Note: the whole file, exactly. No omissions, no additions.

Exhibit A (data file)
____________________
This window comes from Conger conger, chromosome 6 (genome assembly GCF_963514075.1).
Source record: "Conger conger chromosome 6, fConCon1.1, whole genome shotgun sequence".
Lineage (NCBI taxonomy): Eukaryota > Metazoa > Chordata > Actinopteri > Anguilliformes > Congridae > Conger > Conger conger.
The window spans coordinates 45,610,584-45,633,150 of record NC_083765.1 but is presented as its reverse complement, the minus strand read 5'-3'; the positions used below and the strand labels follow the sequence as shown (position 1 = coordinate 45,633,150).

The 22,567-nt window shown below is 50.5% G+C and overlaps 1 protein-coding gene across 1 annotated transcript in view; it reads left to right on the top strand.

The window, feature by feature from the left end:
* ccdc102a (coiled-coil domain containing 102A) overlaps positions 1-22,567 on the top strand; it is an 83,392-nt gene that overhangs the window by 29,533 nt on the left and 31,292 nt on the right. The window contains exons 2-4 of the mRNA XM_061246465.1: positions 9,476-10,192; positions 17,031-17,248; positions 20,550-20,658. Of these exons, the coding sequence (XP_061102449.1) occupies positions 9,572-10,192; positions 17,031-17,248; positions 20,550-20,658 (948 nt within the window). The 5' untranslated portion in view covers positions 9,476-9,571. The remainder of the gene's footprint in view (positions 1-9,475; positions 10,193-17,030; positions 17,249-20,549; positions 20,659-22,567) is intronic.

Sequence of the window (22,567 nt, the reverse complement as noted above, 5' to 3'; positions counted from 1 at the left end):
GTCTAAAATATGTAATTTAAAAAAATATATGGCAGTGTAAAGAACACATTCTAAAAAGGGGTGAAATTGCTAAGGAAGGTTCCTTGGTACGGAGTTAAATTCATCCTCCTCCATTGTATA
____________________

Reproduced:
This window comes from Conger conger, chromosome 6 (genome assembly GCF_963514075.1).
Source record: "Conger conger chromosome 6, fConCon1.1, whole genome shotgun sequence".
Lineage (NCBI taxonomy): Eukaryota > Metazoa > Chordata > Actinopteri > Anguilliformes > Congridae > Conger > Conger conger.
The window spans coordinates 45,610,584-45,633,150 of record NC_083765.1 but is presented as its reverse complement, the minus strand read 5'-3'; the positions used below and the strand labels follow the sequence as shown (position 1 = coordinate 45,633,150).

The 22,567-nt window shown below is 50.5% G+C and overlaps 1 protein-coding gene across 1 annotated transcript in view; it reads left to right on the top strand.

The window, feature by feature from the left end:
* ccdc102a (coiled-coil domain containing 102A) overlaps positions 1-22,567 on the top strand; it is an 83,392-nt gene that overhangs the window by 29,533 nt on the left and 31,292 nt on the right. The window contains exons 2-4 of the mRNA XM_061246465.1: positions 9,476-10,192; positions 17,031-17,248; positions 20,550-20,658. Of these exons, the coding sequence (XP_061102449.1) occupies positions 9,572-10,192; positions 17,031-17,248; positions 20,550-20,658 (948 nt within the window). The 5' untranslated portion in view covers positions 9,476-9,571. The remainder of the gene's footprint in view (positions 1-9,475; positions 10,193-17,030; positions 17,249-20,549; positions 20,659-22,567) is intronic.

Sequence of the window (22,567 nt, the reverse complement as noted above, 5' to 3'; positions counted from 1 at the left end):
GTCTAAAATATGTAATTTAAAAAAATATATGGCAGTGTAAAGAACACATTCTAAAAAGGGGTGAAATTGCTAAGGAAGGTTCCTTGGTACGGAGTTAAATTCATCCTCCTCCATTGTATA